This month they came off of their normal peacetime gig– that of the largely ceremonial public order duty in their traditional bearskins– and are transitioning to an operational unit, ready for overseas service with the British Army’s 11 Brigade.

On 30 January they paraded with their regimental Drums and Pipes off Buckingham Forecourt for the final time for the next few years.

The Irish Guards return to Wellington Barracks, having come off Queen’s Guard Duty 2019. Note the winter grey greatcoats

The Irish Guards and their Colours after their final Queen’s Guard Duty for some time.

The Irish Guards on the steps of Wellington Barracks after their Guard Duty came to an end last month.

Currently spread all over the UK and overseas in small contingents undergoing workups, the Micks will remain nominally in London for at least the rest of the year before they are marked ready to deploy and then…who knows.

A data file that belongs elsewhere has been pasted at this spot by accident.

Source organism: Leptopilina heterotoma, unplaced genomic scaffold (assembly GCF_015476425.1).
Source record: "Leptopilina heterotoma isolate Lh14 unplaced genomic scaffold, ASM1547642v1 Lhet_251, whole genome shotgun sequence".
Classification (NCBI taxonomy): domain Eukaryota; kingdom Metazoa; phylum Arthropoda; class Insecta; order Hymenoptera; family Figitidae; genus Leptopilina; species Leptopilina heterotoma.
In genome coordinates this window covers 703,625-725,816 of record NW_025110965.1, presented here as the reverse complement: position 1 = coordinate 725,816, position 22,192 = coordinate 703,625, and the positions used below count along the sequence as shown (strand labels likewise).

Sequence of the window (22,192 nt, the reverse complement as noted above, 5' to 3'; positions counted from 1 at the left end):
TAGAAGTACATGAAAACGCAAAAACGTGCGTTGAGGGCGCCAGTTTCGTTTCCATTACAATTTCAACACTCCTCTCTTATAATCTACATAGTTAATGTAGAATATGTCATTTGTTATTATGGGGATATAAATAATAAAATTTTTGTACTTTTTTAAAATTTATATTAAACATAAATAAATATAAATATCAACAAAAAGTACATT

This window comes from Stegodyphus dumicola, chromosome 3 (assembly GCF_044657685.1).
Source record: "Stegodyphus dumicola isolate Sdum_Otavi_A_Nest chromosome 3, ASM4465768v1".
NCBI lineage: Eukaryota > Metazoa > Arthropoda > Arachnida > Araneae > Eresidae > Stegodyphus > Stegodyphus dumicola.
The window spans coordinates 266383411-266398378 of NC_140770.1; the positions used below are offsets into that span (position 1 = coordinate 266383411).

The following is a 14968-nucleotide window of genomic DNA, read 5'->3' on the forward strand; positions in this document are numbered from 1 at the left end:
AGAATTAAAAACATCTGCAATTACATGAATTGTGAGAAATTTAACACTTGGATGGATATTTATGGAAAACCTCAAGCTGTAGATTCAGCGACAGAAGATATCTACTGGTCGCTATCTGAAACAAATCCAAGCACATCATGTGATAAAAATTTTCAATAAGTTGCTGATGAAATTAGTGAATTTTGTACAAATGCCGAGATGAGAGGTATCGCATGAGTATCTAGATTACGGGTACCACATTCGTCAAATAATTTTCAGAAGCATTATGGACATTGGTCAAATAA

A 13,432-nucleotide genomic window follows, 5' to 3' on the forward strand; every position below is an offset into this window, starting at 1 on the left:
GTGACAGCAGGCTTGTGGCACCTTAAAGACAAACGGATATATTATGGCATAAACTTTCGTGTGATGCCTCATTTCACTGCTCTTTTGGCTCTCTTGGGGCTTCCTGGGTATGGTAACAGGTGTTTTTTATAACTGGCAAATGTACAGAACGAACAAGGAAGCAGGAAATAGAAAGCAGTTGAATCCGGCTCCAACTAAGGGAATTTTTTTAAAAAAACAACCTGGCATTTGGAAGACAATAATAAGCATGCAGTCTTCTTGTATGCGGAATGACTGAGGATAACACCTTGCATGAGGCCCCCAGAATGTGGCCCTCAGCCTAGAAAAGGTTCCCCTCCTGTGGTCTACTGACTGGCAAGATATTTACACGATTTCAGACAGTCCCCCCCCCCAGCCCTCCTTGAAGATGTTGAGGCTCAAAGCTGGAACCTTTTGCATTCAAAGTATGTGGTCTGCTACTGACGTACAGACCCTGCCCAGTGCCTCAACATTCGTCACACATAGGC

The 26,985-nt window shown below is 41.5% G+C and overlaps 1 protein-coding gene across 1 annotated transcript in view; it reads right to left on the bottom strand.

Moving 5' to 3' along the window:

Hanging up their redcoats and bearskins, they are now transitioning to Foxhound armored fighting vehicles. The 1st Battalion Irish Guards is currently composed of three rifle companies, No.1, No.2, and No.4 Companies, along with Headquarters Company, and Support Company the latter of which has Recon, Anti-Tank, Sniper and Artillery Platoons.

Some of the Irish are on Pirbright ranges brushing up on small arms, others are in the Stanford Training Area doing small unit tactics.

The Reconnaissance Platoon emerges from the early morning mist in Northumberland on their 8-mile fitness test.

Irish Guards in the dreary Salisbury Plain Training Area Feb 2019

Irish Guards at the Ash Ranges with LMT’s DMR, dubbed the L129A1 Sharpshooter Rifle, in British service. Feb 2019. Note they still have the Guards flash on their sleeve

A platoon is in Uganda assisting the Ugandan Peoples Defence Force in training, and still, others are creeping along the sewers and underground tunnels of the UK preparing for city fighting.

No. 2 Company Irish Guards carrying out bayonet fighting in the sewage system under Eastmere Village Feb 2019

This includes exercises in the Williamson Tunnels in Liverpool – the first time troops have been in the tunnels since the 1950s.

While I am sure some are happy to get away from the daily interaction with tourists from around the globe, hopefully, they will not get a chance to add more honors to their colors.